Guru’s search uses several types of technology to find information relevant to what users are searching for. This article covers how Guru interprets search terms and how search results are gathered. You can also learn how content is indexed for search in Guru and how search results are displayed.

Interpreting search terms provided by users

After you type a search term in the web app or browser extension search bar, several things happen:

  • Guru checks to see if there are alternate forms of the search term(s).

    • For example, if you entered "ran", Guru will include "run", "running", and "runs".

  • Guru does a spell check (also known as fuzzy matching).

  • Guru evaluates punctuation marks and spacing.

    • For example, "townhall" versus "town hall".

  • Guru considers potential synonyms.

    • For example, if a searcher provides "vacation" in the search bar, Guru may also consider Cards with the word "holiday" in them.

  • Guru considers double quotation marks used when you are searching for a specific word combination or an exact phrase.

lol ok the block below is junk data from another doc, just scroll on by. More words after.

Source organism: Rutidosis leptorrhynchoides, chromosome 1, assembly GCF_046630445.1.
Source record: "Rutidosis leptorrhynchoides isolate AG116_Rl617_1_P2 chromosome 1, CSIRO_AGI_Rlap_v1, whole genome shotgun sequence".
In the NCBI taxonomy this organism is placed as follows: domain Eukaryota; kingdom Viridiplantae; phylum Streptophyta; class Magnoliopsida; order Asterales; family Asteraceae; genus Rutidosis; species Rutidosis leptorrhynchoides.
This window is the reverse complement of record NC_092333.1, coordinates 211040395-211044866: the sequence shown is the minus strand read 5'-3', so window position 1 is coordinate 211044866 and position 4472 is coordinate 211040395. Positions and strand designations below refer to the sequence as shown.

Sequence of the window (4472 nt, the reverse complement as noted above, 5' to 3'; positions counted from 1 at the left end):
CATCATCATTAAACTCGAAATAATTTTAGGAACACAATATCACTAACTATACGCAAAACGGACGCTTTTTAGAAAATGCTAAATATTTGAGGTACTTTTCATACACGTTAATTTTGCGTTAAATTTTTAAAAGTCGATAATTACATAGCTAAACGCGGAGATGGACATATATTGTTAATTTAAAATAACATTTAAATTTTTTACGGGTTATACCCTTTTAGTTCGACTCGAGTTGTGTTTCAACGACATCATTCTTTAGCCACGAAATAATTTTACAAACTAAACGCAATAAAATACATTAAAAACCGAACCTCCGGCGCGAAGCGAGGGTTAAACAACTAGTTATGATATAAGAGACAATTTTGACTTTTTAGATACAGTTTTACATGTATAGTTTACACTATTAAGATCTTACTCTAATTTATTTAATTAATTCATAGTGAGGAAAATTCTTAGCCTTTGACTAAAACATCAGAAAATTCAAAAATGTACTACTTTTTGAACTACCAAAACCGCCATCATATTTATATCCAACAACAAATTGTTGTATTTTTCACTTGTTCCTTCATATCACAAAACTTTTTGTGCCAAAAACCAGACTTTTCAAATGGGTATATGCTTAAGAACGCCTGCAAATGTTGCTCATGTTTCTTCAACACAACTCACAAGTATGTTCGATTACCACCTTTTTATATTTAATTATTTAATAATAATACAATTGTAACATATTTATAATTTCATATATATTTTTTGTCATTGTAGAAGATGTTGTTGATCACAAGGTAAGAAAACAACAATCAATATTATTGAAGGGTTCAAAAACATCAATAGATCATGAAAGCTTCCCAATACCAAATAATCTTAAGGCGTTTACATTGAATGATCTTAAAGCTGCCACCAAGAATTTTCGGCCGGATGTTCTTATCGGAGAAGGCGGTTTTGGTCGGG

• For example, "engineering onboarding" will find Cards that have that exact phrase only.

Gathering relevant results

After analyzing the search term(s) provided, Guru will find Cards that are relevant to those terms. Relevance is based on many factors, including:

  • Where matches are found in a Card.

    • For example, a match could be found in the Card's title, Tags, attachment, content, etc.

  • How many “matches” to the search term(s) there are in the Card.

  • How much interaction a Card has received and if that interaction happened recently or a long time ago.

    • Interactions include favoriting, viewing, and copying.

    • Recent interactions are a little bit more important than old interaction.

  • How recently a Card was created.

The process for finding relevant Cards is a complex combination of several sub-processes that are constantly being evaluated, tested, and adjusted. The factors mentioned above are a simplified representation of our search algorithm.


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